Today was Soviet - Lopukhov - Ratmansky day at the NYPL dance division. I watched a fair amount of random stuff on video from the 1940s, viewed some clippings files, and photocopied an entire book in Russian. The usual oddness. Tomorrow: Lopukhov’s Ice Maiden, some Alla Osipenko (almost done with Joel Loebenthal’s book), and the Tanzsymphonie clips NYPL acquired some years ago. Good times.
I watched Ratmansky’s On the Dnieper again today, after a day of Chabukiani, Ulanova, and USSR folk dance. This is the first ballet Ratmansky made for ABT, and one of his more narrative one-acts. One thing that occurred to me while watching (and which may not be valid): is Ratmansky a more versatile choreographer for men? The “monologues” or solos from the principal men in Dneiper (Gomes and Hallberg) had much more inventive movement vocabularies.
This was also prompted by watching a clip of Ratmansky dancing a Bejart piece, where he’s supposed to be a “male fairy” bestowing a particular personal quality on a baby, a la Sleeping Beauty. [It’s on one of the “Works and Process” videos from the Guggenheim.) Grounded, almost sensual plies combine with the kind of plastique and cantilena you’d typically see in ballet from a woman. It’s Ulanova’s Odile (watched again today), except unpartnered and done by a dude. Astounding, really. Ratmansky had this very solid physique as a dancer, but he could move like quicksilver, and he has impeccable phrasing. You breathe with him as he moves.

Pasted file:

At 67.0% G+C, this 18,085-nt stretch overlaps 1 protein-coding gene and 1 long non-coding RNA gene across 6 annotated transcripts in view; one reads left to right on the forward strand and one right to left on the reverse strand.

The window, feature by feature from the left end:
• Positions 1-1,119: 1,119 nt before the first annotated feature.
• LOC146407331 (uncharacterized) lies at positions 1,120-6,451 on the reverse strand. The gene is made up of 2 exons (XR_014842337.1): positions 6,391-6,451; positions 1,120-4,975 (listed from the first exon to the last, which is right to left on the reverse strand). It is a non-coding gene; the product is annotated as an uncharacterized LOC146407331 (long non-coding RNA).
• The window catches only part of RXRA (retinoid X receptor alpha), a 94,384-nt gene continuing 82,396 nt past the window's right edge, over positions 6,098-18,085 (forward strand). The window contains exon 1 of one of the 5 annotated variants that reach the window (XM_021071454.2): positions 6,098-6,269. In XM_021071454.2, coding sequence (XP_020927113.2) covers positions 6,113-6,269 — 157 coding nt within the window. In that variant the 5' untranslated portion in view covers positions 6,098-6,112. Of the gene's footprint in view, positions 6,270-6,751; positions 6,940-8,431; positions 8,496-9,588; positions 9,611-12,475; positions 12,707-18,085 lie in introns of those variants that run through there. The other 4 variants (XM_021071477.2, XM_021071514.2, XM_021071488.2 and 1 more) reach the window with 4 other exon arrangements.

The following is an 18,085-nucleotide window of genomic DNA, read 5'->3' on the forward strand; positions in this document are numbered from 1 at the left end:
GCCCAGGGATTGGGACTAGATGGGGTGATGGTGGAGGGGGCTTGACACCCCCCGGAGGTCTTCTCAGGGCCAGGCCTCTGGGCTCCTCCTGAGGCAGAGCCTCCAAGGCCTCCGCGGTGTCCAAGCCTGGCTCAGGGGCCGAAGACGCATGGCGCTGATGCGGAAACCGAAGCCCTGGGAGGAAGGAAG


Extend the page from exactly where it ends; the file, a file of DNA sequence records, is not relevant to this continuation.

So now a thought is in the back of my mind - could we say that Ratmansky choreographs in both masculine and feminine languages for men, but is limited to the more feminine for women? Chamber Symphony might bear this out as well. At any rate, I’m going to keep asking myself this question the more I watch.
PS. Marcel Gomes is a GOD. I could watch that man dance all day.